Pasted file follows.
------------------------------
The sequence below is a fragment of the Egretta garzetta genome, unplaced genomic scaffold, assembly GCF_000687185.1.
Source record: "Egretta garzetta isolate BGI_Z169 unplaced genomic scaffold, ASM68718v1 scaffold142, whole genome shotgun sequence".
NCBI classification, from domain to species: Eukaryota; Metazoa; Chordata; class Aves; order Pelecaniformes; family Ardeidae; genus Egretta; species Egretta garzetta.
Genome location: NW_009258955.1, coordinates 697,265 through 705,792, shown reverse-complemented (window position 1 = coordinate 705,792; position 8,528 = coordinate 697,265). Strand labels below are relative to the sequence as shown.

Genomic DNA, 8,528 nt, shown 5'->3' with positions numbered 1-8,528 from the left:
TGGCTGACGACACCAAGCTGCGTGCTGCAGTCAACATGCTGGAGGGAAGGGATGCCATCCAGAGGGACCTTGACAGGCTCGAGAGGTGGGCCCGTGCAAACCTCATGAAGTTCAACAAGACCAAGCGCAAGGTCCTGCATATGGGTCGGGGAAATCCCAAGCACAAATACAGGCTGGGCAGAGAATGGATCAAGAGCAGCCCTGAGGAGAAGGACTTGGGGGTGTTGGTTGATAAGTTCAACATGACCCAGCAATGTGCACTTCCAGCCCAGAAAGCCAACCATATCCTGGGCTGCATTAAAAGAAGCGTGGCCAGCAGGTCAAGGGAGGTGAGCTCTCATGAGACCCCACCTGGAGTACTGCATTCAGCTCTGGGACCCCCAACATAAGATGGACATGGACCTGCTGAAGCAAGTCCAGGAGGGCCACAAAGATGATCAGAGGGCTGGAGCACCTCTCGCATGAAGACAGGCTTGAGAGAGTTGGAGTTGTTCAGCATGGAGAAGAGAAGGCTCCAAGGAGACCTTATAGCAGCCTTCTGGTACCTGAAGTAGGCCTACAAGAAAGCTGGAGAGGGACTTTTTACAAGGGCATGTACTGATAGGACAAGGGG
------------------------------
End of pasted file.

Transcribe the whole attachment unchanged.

The sequence below is a fragment of the Egretta garzetta genome, unplaced genomic scaffold, assembly GCF_000687185.1.
Source record: "Egretta garzetta isolate BGI_Z169 unplaced genomic scaffold, ASM68718v1 scaffold142, whole genome shotgun sequence".
NCBI classification, from domain to species: Eukaryota; Metazoa; Chordata; class Aves; order Pelecaniformes; family Ardeidae; genus Egretta; species Egretta garzetta.
Genome location: NW_009258955.1, coordinates 697,265 through 705,792, shown reverse-complemented (window position 1 = coordinate 705,792; position 8,528 = coordinate 697,265). Strand labels below are relative to the sequence as shown.

Genomic DNA, 8,528 nt, shown 5'->3' with positions numbered 1-8,528 from the left:
TGGCTGACGACACCAAGCTGCGTGCTGCAGTCAACATGCTGGAGGGAAGGGATGCCATCCAGAGGGACCTTGACAGGCTCGAGAGGTGGGCCCGTGCAAACCTCATGAAGTTCAACAAGACCAAGCGCAAGGTCCTGCATATGGGTCGGGGAAATCCCAAGCACAAATACAGGCTGGGCAGAGAATGGATCAAGAGCAGCCCTGAGGAGAAGGACTTGGGGGTGTTGGTTGATAAGTTCAACATGACCCAGCAATGTGCACTTCCAGCCCAGAAAGCCAACCATATCCTGGGCTGCATTAAAAGAAGCGTGGCCAGCAGGTCAAGGGAGGTGAGCTCTCATGAGACCCCACCTGGAGTACTGCATTCAGCTCTGGGACCCCCAACATAAGATGGACATGGACCTGCTGAAGCAAGTCCAGGAGGGCCACAAAGATGATCAGAGGGCTGGAGCACCTCTCGCATGAAGACAGGCTTGAGAGAGTTGGAGTTGTTCAGCATGGAGAAGAGAAGGCTCCAAGGAGACCTTATAGCAGCCTTCTGGTACCTGAAGTAGGCCTACAAGAAAGCTGGAGAGGGACTTTTTACAAGGGCATGTACTGATAGGACAAGGGG